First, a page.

The White House Community Garden
Michelle Obama's book is worth reading
was re-organizing my gardening books and came across a great book by Michelle
Obama: American Grown: The Story of the White House Kitchen Garden and Gardens
Across America (Crown Publishers, 2012, $30 in hardback). I must have gotten it
when it came out, but never read it until now. It’s a wonderful book, and every
library should own it. Not only is it a good gardening book, it is a look into
the life and character of Michelle Obama.
Obama grew up in Chicago and never had the chance to garden as a child or young
adult. But as a mom, she knew she wanted her children to eat fresh organic food
whenever possible. When she and the family moved into the White House she had
the opportunity to have a garden.
With the help
from fifth graders at nearby Bancroft Elementary School, Michelle Obama created
a vegetable and herb garden. They also got help from National Park Service
staff, a professional farmer, and the staff of the White House, especially the
cooks. Their garden thrived and the food was not only eaten by the Obamas, but
shared with the children who helped plant it, and with a local homeless shelter
called Miriam’s Kitchen.
Michelle in White House Garden
This book is
more than a feel-good story. Yes, a third of the food went to the homeless
shelter. And yes, low-income children got to work in the garden and eat the
results of their labor. But it also tells the story of how to create a garden,
starting with removing the sod. It’s full of useful gardening information.
It is full of spectacular photos showing the gardens every step of the way, from planting to harvest. It has diagrams and layouts of the gardens. It explains the importance of getting a soil test before planting. And it has recipes for using (and knowing when to pick and how to store) things like bok choi or cauliflower, which most of the Bancroft Elementary students had never encountered.
Like most beginning gardeners, Michelle Obama had doubts: “What if the seeds or seedlings were not set in correctly and we ended up with empty beds? What if we couldn’t control the weeds? I worried about the weather … What if the plants didn’t grow? And what if, after all this effort, the food that did grow didn’t taste good?” But her fears were unfounded, and the garden was a huge success.
The book includes profiles of
others who worked in the garden with her and really gave full credit to
everyone who helped, taking none for herself. And the book includes vignettes
and photos of many community gardens around the country.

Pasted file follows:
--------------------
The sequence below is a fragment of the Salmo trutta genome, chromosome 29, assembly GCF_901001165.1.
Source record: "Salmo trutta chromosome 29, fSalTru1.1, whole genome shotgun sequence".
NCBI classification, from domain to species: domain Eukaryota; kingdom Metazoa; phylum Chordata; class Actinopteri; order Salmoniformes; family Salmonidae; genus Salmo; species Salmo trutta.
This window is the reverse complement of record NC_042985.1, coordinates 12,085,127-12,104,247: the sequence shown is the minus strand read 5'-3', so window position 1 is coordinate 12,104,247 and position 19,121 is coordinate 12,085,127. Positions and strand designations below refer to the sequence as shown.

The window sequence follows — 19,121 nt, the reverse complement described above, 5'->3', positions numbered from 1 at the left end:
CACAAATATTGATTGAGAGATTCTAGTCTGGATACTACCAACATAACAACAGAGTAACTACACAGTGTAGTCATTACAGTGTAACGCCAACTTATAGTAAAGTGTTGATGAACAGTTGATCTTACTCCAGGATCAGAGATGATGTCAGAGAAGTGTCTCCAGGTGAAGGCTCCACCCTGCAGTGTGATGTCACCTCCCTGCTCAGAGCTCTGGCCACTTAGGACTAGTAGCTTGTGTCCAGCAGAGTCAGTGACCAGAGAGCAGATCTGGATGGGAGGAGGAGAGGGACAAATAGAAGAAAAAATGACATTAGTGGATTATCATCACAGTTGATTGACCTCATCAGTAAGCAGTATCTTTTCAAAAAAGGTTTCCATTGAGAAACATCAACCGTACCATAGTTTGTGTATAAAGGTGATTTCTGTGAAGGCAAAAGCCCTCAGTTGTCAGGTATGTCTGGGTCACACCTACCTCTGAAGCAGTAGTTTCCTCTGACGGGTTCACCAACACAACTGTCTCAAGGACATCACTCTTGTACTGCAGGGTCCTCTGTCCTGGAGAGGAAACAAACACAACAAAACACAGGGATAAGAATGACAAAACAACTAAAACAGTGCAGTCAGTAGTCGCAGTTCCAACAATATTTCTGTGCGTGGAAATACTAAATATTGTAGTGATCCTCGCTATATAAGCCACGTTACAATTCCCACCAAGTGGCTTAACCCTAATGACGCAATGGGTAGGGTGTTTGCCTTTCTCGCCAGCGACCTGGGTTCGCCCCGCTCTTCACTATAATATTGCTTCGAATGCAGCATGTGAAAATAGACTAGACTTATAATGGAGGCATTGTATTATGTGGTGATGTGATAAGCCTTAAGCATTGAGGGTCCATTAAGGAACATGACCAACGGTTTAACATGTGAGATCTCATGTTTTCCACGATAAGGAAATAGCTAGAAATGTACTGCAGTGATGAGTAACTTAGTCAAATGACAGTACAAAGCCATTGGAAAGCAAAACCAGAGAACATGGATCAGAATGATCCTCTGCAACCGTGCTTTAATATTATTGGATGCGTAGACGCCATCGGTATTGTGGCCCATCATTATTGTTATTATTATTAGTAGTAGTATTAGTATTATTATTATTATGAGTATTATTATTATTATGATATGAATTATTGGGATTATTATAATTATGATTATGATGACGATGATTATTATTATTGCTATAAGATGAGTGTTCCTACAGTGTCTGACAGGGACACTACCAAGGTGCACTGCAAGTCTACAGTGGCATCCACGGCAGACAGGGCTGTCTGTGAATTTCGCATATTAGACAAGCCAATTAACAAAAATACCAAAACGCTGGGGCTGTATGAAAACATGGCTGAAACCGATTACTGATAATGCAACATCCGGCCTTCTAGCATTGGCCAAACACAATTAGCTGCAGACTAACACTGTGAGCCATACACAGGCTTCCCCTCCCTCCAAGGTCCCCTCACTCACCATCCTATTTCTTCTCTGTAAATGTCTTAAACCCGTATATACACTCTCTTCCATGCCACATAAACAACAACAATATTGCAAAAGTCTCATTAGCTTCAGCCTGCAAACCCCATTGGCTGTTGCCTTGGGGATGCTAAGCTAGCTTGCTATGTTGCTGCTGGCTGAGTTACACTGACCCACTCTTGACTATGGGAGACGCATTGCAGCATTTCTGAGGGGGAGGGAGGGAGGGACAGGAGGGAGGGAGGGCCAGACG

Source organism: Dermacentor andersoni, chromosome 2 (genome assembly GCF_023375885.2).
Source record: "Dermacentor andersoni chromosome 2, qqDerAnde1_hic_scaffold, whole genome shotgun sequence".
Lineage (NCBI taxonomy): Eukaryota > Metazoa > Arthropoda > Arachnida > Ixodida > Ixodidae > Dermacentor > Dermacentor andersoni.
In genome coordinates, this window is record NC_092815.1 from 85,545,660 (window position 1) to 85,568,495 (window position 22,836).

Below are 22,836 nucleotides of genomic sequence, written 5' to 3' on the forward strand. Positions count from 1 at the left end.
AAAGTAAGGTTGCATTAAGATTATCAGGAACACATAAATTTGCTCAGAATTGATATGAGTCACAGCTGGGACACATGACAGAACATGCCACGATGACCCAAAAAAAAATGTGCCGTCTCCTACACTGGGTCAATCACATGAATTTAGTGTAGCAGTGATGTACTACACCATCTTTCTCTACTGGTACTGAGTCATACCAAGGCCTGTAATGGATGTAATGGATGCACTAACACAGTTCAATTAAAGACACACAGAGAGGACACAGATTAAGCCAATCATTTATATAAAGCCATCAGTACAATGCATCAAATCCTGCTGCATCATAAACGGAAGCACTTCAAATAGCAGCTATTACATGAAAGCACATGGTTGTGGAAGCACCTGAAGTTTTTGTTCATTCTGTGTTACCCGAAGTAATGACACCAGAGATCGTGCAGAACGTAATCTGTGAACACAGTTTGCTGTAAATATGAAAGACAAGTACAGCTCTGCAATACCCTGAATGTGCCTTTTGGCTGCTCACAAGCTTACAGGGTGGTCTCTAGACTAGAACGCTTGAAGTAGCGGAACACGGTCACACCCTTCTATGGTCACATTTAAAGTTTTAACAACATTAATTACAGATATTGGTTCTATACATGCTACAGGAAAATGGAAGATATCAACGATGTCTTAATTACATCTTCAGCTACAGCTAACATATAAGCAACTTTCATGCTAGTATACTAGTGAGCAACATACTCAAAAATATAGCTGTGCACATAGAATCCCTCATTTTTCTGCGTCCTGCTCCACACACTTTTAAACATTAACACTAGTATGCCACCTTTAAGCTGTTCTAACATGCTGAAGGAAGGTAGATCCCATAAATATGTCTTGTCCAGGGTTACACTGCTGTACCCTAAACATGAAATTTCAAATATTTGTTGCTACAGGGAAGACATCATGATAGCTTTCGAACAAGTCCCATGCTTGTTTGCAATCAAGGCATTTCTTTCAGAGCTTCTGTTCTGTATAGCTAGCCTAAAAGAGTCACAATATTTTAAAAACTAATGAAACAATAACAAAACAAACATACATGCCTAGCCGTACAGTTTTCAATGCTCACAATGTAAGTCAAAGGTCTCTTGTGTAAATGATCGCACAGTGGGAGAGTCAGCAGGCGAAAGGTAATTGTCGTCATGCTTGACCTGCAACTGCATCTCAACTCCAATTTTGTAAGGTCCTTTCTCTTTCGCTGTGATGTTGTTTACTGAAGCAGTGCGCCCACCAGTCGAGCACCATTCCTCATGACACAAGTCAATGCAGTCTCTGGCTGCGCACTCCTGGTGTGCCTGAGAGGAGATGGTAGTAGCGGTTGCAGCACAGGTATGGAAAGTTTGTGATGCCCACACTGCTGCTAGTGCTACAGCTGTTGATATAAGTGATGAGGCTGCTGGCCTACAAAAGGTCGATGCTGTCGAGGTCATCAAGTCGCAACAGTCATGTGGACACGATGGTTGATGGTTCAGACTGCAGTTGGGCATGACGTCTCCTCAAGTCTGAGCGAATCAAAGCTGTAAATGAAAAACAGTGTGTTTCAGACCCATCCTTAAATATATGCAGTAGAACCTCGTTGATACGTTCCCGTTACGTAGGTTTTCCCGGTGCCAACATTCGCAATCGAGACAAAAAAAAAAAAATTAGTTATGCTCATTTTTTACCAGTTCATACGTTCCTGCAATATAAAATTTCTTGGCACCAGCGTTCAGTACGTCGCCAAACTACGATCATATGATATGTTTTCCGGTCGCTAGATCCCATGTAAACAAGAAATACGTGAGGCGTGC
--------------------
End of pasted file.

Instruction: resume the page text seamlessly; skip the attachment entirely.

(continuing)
Canillas Community Garden in Lebanon, NH. photo credit: Pat McGovern
I particularly liked a section on a
container garden in Houston, Texas. The Houston Parks Department donated 34
huge planting containers that were installed on a stone patio in front of a
high-rise office building. Each floor got one or more of these waist-high
containers and a choice of vegetables to plant. Office workers took turns
watering and weeding – and taking home the lettuce, okra, tomatoes and more.
As most of you know, Michelle Obama
has been a supporter of healthy eating and active lifestyles for children as a
way to be healthy and reduce obesity. This garden, which she calls a community
garden, is part of that effort. The book also profiles others – some well-known
athletes, some ordinary citizens – who are doing things that support her goals.
I loved a picture of 400 kids in purple tee-shirts doing jumping jacks on the
South Lawn with her in an effort to break a Guinness Book of Records record.
And they did, over 300,000 people participated at the same time around the
Not everyone can have a garden, or
even pots on a patio. Mrs. Obama spent time in the book lauding farmers
markets, too. Fresh, local food is good food. She pointed out that Thomas
Jefferson had started the first farmers market in Washington, D.C. (and that he
also had a kitchen garden at the White House). So she lobbied city officials
and got approval for a farmers market near the White House.
Rutland, Vermont Farmers Market
I haven’t tried any of the recipes
in this book, but they look very good. Her corn soup made with fresh corn and
thyme looks great, I shall try it next summer. And the spinach pie seems like a
So as I bundle up to go outside on
a cold January day, I like to think back to summer and my own vegetable garden.
I like going to my freezer to extract bags of kale and squash for making my own
soup. And I enjoy sitting by the fires and reading about other fine gardens. I
think you would like Mrs. Obama’s book. I did.
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